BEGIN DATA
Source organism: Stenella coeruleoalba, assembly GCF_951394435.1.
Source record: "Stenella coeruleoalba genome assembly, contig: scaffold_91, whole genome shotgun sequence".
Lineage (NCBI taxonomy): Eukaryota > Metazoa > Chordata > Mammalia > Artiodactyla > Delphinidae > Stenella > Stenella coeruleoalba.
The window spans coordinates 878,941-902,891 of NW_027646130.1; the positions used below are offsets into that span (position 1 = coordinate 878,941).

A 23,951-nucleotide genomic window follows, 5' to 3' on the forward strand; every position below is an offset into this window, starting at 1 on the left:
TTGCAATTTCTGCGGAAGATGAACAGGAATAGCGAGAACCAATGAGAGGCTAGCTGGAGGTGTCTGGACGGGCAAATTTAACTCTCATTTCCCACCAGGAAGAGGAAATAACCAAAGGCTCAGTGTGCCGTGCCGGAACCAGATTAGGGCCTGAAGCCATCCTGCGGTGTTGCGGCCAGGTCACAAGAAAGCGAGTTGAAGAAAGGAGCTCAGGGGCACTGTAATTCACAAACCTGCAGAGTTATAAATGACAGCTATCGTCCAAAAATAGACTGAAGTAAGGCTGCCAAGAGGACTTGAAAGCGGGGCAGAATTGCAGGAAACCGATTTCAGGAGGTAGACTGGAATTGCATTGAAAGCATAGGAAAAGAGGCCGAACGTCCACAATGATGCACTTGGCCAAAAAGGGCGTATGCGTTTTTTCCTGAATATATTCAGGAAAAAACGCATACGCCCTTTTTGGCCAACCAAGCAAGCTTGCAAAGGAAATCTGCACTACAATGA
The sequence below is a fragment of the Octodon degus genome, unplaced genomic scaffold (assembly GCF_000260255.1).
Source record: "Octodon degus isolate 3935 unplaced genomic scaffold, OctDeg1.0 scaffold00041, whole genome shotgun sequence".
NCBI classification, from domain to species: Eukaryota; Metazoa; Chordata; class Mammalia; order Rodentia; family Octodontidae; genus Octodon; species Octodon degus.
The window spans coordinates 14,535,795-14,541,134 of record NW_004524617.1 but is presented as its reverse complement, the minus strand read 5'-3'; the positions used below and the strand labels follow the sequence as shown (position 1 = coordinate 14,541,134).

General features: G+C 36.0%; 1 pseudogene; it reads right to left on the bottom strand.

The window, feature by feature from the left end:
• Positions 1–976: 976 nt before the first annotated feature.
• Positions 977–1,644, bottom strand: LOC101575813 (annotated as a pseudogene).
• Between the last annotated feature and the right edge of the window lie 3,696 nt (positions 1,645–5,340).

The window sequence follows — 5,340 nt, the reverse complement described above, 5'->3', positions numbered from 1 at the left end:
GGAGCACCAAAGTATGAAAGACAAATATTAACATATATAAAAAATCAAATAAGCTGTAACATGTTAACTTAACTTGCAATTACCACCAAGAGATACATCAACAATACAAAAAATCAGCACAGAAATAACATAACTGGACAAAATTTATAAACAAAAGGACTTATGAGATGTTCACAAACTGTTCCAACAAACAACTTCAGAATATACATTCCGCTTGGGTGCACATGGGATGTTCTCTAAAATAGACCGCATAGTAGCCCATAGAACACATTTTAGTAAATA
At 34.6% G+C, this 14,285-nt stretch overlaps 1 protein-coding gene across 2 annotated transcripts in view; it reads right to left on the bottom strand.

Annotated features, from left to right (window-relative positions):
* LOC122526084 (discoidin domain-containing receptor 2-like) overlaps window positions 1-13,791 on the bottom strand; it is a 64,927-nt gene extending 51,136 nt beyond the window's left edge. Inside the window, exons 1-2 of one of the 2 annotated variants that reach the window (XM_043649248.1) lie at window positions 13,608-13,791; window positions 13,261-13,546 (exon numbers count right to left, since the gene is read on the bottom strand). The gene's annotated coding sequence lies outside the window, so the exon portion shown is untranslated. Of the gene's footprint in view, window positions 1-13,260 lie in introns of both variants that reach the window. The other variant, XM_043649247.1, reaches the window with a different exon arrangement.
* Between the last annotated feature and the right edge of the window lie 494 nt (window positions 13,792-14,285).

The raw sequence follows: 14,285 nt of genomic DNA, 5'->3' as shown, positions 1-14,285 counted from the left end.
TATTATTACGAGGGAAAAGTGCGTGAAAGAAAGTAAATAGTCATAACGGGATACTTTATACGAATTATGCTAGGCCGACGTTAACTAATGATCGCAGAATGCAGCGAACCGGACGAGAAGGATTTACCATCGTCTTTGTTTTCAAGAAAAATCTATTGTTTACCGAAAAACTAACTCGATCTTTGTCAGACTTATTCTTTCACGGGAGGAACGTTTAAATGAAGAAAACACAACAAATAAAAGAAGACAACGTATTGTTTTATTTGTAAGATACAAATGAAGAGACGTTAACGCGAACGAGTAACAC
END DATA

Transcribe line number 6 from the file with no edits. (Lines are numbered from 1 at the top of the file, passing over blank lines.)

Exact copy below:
TTGCAATTTCTGCGGAAGATGAACAGGAATAGCGAGAACCAATGAGAGGCTAGCTGGAGGTGTCTGGACGGGCAAATTTAACTCTCATTTCCCACCAGGAAGAGGAAATAACCAAAGGCTCAGTGTGCCGTGCCGGAACCAGATTAGGGCCTGAAGCCATCCTGCGGTGTTGCGGCCAGGTCACAAGAAAGCGAGTTGAAGAAAGGAGCTCAGGGGCACTGTAATTCACAAACCTGCAGAGTTATAAATGACAGCTATCGTCCAAAAATAGACTGAAGTAAGGCTGCCAAGAGGACTTGAAAGCGGGGCAGAATTGCAGGAAACCGATTTCAGGAGGTAGACTGGAATTGCATTGAAAGCATAGGAAAAGAGGCCGAACGTCCACAATGATGCACTTGGCCAAAAAGGGCGTATGCGTTTTTTCCTGAATATATTCAGGAAAAAACGCATACGCCCTTTTTGGCCAACCAAGCAAGCTTGCAAAGGAAATCTGCACTACAATGA